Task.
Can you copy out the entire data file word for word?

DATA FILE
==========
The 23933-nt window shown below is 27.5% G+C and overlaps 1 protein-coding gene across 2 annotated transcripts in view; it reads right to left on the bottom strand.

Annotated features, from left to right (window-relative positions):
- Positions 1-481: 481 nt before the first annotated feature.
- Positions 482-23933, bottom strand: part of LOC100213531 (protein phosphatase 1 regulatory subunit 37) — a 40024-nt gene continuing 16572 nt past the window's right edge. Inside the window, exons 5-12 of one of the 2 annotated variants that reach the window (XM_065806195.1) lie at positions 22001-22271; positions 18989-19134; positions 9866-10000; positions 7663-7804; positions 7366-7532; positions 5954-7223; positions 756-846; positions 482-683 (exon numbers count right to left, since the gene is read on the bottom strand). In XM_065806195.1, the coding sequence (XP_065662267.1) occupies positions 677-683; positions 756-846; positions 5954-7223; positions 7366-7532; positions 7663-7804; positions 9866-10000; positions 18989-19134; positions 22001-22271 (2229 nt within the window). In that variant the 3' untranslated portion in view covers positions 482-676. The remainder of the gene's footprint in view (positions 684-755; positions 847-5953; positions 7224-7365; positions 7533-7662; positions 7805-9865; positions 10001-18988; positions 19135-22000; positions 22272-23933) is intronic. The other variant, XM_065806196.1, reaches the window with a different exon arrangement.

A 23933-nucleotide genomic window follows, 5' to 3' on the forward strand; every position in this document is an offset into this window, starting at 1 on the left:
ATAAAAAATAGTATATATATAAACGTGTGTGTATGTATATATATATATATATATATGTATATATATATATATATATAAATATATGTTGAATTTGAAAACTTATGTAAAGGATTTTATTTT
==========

The 23933-nt window shown below is 27.5% G+C and overlaps 1 protein-coding gene across 2 annotated transcripts in view; it reads right to left on the bottom strand.

Annotated features, from left to right (window-relative positions):
- Positions 1-481: 481 nt before the first annotated feature.
- Positions 482-23933, bottom strand: part of LOC100213531 (protein phosphatase 1 regulatory subunit 37) — a 40024-nt gene continuing 16572 nt past the window's right edge. Inside the window, exons 5-12 of one of the 2 annotated variants that reach the window (XM_065806195.1) lie at positions 22001-22271; positions 18989-19134; positions 9866-10000; positions 7663-7804; positions 7366-7532; positions 5954-7223; positions 756-846; positions 482-683 (exon numbers count right to left, since the gene is read on the bottom strand). In XM_065806195.1, the coding sequence (XP_065662267.1) occupies positions 677-683; positions 756-846; positions 5954-7223; positions 7366-7532; positions 7663-7804; positions 9866-10000; positions 18989-19134; positions 22001-22271 (2229 nt within the window). In that variant the 3' untranslated portion in view covers positions 482-676. The remainder of the gene's footprint in view (positions 684-755; positions 847-5953; positions 7224-7365; positions 7533-7662; positions 7805-9865; positions 10001-18988; positions 19135-22000; positions 22272-23933) is intronic. The other variant, XM_065806196.1, reaches the window with a different exon arrangement.

A 23933-nucleotide genomic window follows, 5' to 3' on the forward strand; every position in this document is an offset into this window, starting at 1 on the left:
ATAAAAAATAGTATATATATAAACGTGTGTGTATGTATATATATATATATATATATGTATATATATATATATATATAAATATATGTTGAATTTGAAAACTTATGTAAAGGATTTTATTTT